Honorary Oscar for Driving Miss Daisy's James Earl Jones
The American Actor Honoured for His Lifetime of Work for the Screen
Those headed to the Wyndham’s Theatre in London’s West End currently have the honour of witnessing James Earl Jones take on the role of Hoke Colburn in Alfred Uhry’s “Driving Miss Daisy”. However, those that attended a performance this past weekend will have witnessed something even more remarkable as the renowned actor received an Honorary Academy Award for his contributions to film.
After Jones and co-star Vanessa Redgrave had finished portraying the roles of Miss Daisy and Colburn (made famous by Jessica Tandy and Morgan Freeman in the movie adaptation) for the evening and London theatre audiences were planning on leaving the venue Sir Ben Kingsley emerged from backstage to present him with the iconic miniature gold statue. It was presented to mark his “extraordinary distinction in lifetime achievement, exceptional contributions to the state of Motion picture arts and sciences, or for outstanding service to the Academy”.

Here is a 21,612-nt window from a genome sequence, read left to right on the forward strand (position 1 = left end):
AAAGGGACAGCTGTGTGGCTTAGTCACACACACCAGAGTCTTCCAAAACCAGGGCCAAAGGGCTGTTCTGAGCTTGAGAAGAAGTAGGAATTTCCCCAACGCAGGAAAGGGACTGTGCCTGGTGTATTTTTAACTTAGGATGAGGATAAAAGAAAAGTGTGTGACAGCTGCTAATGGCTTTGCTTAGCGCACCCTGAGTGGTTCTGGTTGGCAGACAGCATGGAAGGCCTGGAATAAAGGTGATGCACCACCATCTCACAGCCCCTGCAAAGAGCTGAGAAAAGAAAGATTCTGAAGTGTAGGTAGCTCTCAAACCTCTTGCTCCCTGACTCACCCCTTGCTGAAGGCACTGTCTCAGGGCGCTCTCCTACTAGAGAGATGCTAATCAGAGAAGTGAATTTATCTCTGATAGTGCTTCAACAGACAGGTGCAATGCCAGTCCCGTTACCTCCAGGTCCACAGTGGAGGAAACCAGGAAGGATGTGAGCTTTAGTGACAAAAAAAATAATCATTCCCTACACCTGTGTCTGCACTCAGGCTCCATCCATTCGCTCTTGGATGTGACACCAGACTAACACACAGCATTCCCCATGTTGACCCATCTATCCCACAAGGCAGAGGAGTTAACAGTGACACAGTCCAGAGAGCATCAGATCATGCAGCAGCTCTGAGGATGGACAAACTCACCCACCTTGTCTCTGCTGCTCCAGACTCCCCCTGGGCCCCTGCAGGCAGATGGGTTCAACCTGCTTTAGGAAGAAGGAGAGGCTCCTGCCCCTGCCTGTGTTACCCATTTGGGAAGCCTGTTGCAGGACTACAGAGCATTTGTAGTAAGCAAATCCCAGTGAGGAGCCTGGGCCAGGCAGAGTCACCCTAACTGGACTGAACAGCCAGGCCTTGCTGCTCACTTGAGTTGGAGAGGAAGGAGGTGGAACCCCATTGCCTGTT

James Earl Jones is currently in his second role in London’s West End following his appearance as Big Daddy in “Cat on a Hot Tin Roof”, which appeared at the Novello Theatre in 2009. However, the actor is best known for his film roles, which include performances in the likes of “Field of Dreams”, “Conan the Barbarian” and “The Great White Hope”, in addition to an early appearance in Stanley Kubrick’s “Dr Strangelove, or, How I Learned to Stop Worrying and Love the Bomb”. Meanwhile, audiences around the world will know his signature voice from the likes of King Mufasa in “The Lion King” and Darth Vader in the “Star Wars” series.
He first appeared in the production of “Driving Miss Daisy” when it was staged on the other side of the Atlantic, where it proved a big success. It opened at the Wyndham’s Theatre in late September and introduces audiences to Miss Daisy Werthan (Redgrave), an elderly Jewish woman, as she is chauffeured by the African-American Hoke Colburn (Jones). These interactions give audiences glimpses of Daisy’s worldview and her life.